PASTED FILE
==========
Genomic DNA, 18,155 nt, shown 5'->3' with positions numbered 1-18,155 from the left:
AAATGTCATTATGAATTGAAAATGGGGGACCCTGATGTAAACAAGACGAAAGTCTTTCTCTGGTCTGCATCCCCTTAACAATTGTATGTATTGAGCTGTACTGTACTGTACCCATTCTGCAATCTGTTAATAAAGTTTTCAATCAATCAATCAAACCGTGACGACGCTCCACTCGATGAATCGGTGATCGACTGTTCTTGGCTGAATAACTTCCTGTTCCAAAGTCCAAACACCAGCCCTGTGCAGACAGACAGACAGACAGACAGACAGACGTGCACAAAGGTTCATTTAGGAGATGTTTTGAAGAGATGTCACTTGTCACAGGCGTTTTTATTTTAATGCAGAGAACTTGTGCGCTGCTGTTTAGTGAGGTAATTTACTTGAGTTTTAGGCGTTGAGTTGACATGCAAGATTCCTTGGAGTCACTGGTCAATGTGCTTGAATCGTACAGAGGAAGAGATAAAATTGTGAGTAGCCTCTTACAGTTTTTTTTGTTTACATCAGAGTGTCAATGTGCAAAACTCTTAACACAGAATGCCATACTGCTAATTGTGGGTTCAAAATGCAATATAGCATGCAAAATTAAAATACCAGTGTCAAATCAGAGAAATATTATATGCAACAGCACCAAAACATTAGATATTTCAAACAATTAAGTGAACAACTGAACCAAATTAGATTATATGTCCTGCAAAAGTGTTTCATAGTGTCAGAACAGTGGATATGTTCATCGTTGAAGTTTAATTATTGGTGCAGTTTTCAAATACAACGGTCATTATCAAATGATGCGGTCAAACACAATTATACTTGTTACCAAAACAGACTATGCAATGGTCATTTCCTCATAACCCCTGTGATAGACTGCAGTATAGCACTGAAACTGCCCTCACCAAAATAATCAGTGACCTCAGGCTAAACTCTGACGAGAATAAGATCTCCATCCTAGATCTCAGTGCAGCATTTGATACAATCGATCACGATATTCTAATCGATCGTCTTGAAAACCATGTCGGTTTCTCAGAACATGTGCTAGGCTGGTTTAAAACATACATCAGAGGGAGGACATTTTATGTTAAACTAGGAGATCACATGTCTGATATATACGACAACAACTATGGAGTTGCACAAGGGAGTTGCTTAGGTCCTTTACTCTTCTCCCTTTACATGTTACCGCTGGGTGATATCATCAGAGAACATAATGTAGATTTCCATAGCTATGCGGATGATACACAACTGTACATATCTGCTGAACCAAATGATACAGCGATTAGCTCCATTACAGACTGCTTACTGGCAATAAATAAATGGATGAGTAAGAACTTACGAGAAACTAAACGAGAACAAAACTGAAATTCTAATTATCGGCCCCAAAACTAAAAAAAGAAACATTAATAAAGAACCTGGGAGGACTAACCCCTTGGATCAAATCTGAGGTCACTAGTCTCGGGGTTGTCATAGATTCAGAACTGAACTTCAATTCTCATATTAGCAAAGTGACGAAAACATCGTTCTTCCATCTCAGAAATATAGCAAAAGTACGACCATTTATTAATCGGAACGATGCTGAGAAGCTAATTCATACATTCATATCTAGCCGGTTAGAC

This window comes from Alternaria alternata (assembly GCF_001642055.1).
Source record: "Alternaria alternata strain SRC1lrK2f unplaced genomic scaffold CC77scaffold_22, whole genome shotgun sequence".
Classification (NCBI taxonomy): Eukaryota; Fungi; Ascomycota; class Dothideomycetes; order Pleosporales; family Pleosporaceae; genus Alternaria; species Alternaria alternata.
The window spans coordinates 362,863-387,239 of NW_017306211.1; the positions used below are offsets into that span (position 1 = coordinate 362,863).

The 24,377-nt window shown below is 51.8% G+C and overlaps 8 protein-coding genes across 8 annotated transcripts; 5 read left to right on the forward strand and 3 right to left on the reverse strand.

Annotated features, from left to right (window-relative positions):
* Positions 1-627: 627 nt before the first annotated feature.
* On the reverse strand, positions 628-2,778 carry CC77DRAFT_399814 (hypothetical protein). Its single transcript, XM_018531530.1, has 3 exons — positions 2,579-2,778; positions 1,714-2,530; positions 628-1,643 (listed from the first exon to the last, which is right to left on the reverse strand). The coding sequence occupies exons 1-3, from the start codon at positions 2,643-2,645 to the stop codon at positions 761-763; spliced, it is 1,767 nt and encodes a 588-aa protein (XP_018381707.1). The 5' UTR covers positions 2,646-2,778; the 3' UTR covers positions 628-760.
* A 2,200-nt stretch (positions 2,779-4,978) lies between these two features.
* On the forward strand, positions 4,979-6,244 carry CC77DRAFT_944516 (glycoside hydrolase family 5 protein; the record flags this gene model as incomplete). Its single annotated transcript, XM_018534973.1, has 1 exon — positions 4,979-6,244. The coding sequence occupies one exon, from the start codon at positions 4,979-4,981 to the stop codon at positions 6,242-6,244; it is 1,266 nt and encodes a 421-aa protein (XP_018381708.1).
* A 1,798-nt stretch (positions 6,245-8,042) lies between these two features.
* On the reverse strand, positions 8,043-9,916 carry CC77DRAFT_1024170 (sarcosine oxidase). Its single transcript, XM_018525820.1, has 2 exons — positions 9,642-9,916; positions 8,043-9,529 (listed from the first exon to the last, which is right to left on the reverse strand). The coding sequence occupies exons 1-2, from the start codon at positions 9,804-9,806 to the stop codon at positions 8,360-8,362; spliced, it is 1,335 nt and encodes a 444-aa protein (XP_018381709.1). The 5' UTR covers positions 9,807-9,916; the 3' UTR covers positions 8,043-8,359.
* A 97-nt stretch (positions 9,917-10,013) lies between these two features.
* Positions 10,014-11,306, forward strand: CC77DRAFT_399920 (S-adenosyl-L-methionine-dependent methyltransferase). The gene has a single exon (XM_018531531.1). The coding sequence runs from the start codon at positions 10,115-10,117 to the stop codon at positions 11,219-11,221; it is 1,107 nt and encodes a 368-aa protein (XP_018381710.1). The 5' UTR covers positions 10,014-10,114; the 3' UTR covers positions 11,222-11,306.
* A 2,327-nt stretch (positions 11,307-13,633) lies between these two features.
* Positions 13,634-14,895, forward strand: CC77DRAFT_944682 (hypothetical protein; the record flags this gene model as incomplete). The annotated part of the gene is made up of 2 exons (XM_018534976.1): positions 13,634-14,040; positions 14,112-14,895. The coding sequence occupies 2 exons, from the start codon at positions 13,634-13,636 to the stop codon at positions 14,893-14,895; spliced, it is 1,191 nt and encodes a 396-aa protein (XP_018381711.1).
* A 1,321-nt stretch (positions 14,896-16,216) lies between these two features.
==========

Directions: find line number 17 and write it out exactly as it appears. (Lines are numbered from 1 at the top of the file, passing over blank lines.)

* A 2,327-nt stretch (positions 11,307-13,633) lies between these two features.